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Lavrov: US Sanction Against Russian Company Violates Int’l Law

teleSUR | March 12, 2019

U.S. Secretary of State Mike Pompeo is criminalizing Russian companies for doing business with the Venezuelan state, saying they are violating U.S. imposed sanctions by making transactions with Venezuela’s sanctioned oil company Petroleos de Venezuela (PDVSA).

In a Monday press conference Pompeo said that the assets of Evrofinance Mosnarbank, a Russia-Venezuela states-owned financial organization would be frozen and U.S. citizens would be prohibited from doing business with the joint venture, according to Reuters.

The U.S. State Department said in a statement that Evrofinance was violating a Trump decree because it is a “foreign financial institution that materially assisted, sponsored, or provided financial, material, or technological support for, or goods or services to or in support of (PDVSA).”

Pompeo also accused the major Russian oil company, Rosneft, of defying U.S. sanctions by buying oil from PDVSA.

According to Sputnik News, Russian Foreign Minister Sergey Lavrov said Pompeo’s “accusations … contradict international law.” ​​​​​​​

Lavrov said Pompeo’s “accusations that Russian oil company Rosneft bought Venezuelan oil in violation of Washington sanctions contradicts international law.” ​​​​​​​

Talking to reporters the secretary of state included not only accused Russia but Cuba of trying to undermine democracy in Venezuela.

“This story is not complete without acknowledging the central role Cuba and Russia have played and continue to play in undermining the democratic dreams of the Venezuelan people and their welfare,” Pompeo said.

“Moscow, like Havana, continues to provide political cover to the Maduro regime,” added the U.S. official.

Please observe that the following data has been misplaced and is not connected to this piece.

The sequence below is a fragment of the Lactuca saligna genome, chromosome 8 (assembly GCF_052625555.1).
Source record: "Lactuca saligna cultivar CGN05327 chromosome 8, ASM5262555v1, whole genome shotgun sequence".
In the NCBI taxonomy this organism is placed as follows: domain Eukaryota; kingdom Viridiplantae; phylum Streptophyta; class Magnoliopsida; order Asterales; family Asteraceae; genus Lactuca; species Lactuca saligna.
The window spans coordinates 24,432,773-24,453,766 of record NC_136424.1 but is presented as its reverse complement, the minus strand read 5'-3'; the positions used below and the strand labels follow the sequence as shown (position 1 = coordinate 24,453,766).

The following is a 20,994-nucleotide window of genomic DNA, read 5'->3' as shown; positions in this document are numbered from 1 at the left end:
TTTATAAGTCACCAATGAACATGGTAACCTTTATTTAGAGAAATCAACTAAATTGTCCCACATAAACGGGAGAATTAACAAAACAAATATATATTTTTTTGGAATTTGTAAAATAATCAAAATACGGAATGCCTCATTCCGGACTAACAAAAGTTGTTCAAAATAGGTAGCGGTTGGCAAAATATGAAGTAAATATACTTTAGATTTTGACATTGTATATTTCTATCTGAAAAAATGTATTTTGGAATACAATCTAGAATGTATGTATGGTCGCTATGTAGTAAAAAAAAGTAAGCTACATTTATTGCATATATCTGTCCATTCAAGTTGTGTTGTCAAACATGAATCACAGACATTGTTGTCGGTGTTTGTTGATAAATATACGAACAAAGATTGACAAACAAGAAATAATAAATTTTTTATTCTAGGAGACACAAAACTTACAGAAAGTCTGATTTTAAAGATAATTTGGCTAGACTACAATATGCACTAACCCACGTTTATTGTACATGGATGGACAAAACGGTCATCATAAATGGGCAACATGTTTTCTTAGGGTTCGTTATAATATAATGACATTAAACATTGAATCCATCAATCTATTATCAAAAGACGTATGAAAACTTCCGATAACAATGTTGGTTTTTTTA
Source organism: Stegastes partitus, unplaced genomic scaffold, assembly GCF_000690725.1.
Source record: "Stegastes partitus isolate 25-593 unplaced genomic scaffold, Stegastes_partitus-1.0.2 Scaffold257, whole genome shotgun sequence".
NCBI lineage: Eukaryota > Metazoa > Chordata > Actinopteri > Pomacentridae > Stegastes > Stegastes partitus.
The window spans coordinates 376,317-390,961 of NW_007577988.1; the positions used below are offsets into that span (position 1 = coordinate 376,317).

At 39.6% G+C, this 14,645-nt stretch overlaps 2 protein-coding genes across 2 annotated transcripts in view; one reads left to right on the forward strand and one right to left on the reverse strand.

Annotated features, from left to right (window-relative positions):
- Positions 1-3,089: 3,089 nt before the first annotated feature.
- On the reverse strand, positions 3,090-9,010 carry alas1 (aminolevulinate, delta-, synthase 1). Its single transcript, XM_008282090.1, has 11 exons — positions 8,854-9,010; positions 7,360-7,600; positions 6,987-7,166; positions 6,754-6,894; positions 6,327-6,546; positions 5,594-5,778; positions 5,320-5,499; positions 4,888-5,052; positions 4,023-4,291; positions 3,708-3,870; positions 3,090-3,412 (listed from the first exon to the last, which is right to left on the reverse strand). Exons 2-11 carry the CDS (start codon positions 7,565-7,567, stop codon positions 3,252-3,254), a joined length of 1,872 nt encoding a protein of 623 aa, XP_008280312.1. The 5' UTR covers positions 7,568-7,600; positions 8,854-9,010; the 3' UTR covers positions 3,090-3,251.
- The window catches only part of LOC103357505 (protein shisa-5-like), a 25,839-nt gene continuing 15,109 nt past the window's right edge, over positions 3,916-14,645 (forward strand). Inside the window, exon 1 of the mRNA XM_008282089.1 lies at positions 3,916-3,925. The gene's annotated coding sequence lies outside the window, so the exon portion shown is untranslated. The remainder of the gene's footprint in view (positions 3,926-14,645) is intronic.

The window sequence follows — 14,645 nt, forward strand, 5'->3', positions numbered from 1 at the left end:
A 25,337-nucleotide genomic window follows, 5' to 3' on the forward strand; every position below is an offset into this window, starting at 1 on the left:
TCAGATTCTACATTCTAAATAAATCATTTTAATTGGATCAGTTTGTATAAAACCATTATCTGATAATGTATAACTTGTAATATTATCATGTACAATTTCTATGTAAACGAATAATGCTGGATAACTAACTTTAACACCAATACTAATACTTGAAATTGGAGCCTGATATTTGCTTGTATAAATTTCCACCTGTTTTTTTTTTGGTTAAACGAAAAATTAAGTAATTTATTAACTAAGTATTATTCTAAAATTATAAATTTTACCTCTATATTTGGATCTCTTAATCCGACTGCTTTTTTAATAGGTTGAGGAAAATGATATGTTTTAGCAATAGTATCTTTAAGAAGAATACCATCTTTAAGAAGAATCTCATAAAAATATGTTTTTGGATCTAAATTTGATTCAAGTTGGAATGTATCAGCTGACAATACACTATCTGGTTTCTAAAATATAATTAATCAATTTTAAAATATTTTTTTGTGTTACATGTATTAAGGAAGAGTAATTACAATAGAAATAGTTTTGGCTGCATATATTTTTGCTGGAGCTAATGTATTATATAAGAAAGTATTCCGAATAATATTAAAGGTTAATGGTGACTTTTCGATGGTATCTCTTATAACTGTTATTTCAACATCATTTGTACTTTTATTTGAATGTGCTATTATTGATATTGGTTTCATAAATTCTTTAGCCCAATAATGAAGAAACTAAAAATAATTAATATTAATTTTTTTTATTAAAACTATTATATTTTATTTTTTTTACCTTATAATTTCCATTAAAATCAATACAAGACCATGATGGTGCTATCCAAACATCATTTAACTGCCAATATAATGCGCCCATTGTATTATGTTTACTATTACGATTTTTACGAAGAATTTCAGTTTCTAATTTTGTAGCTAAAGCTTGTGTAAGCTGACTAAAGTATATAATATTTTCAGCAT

Meanwhile, Trump’s right hand in Venezuela, Elliot Abrams, says he is persuading and urging India to stop buying oil from Venezuela, from who it purchases approximately 366,000 oil barrels per day.

The current U.S. government began a soft coup against Maduro shortly after entering office by placing a slew of sanctions against the Venezuelan government and individuals.

As the list grew and intensified, the U.S. administration sent in Guaido in late January to take over the democratically elected Venezuelan government under Maduro. Most recently, last weekend the White House supported, if not masterminded, the cyber attack on the South American country that caused a nationwide blackout in an effort to create chaos and influence the overthrow of Maduro.

According to the Venezuelan government as of February of this year the country has lost US$38 billion in direct losses from U.S. financial sanctions alone.

For his part, U.S. national security adviser John Bolton announced over Twitter that Venezuela’s National Assembly, still in operation despite being in contempt of the country’s Supreme Court, “decreed the suspension of oil exports to Cuba.” Bolton added, “insurance companies and flag bearers who facilitate these deliveries to Cuba are now on notice,” signaling potential sanctions for those doing business with either country.

The Cuban government quickly responded to Bolton’s proclamation saying he has “long-time credentials … (as) a liar.”

Cuba’s foreign ministry office said in a statement: “The honest and informed people know the bilateral relationship between Cuba and Venezuela is based on mutual respect, true solidarity, fidelism and chavism—independent and sovereign.”​​​​​​​

March 12, 2019 Posted by | Economics | , , , , , | 1 Comment

Russia-India oil deal at risk due to US sanctions – media

RT | August 26, 2016